Suddenly I heard the sound of a destrier
smashing its way through the woods. Terrified, I tried to
hide before it made the clearing, but this was not to be.
Riding the beast was one of the marauding band, returning for
I knew not what. He leered at me menacingly. Although I ran
from him, he made chase and quickly dispatched me, tossing me
roughly upon the back of his steed and taking me away to
their accursed camp.
If I was frightened before, it was nothing
compared to the terror that gripped me as I arrived at the
Taathian camp. Loud and arrogant, their victory cries came to
my ears as an insult to all I'd known in my short life. I was
tossed off the back of the destrier then, in the center of a
circle of my captors. Appalled, I watched as they sifted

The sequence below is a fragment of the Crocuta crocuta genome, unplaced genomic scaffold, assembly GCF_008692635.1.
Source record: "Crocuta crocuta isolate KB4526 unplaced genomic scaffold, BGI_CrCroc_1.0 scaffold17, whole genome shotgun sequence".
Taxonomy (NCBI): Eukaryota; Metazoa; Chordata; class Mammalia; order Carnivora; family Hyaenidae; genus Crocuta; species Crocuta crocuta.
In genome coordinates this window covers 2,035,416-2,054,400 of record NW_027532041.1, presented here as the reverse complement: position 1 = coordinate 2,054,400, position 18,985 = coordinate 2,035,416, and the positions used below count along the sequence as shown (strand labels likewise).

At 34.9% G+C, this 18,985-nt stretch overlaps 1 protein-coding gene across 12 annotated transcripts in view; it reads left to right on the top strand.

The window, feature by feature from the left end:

through the belongings from my village, too small and weak to
exact revenge. They leered at me and spoke insults,
ridiculing my race and appearance. They dubbed me SheDevil,
thinking it an amusing way in which to make sport of my
allegiance to Sa. My feet were hobbled so I could not run,
and I was pressed into service as a slave.
The days blurred into one another as I grew
older. For a short while I found a friend in a young Leuian
that had been captured in a raid. We spoke of many things
together and my heart thawed a bit; he was later tortured and
killed for sport. From that point on I resolved never to
allow myself the luxury of having a friend again. The tearing
away was much too painful.
My heart became like a stone, hardened
against the cruelty that surrounded me. My life was filled
with nothing but grueling servitude to those I despised. In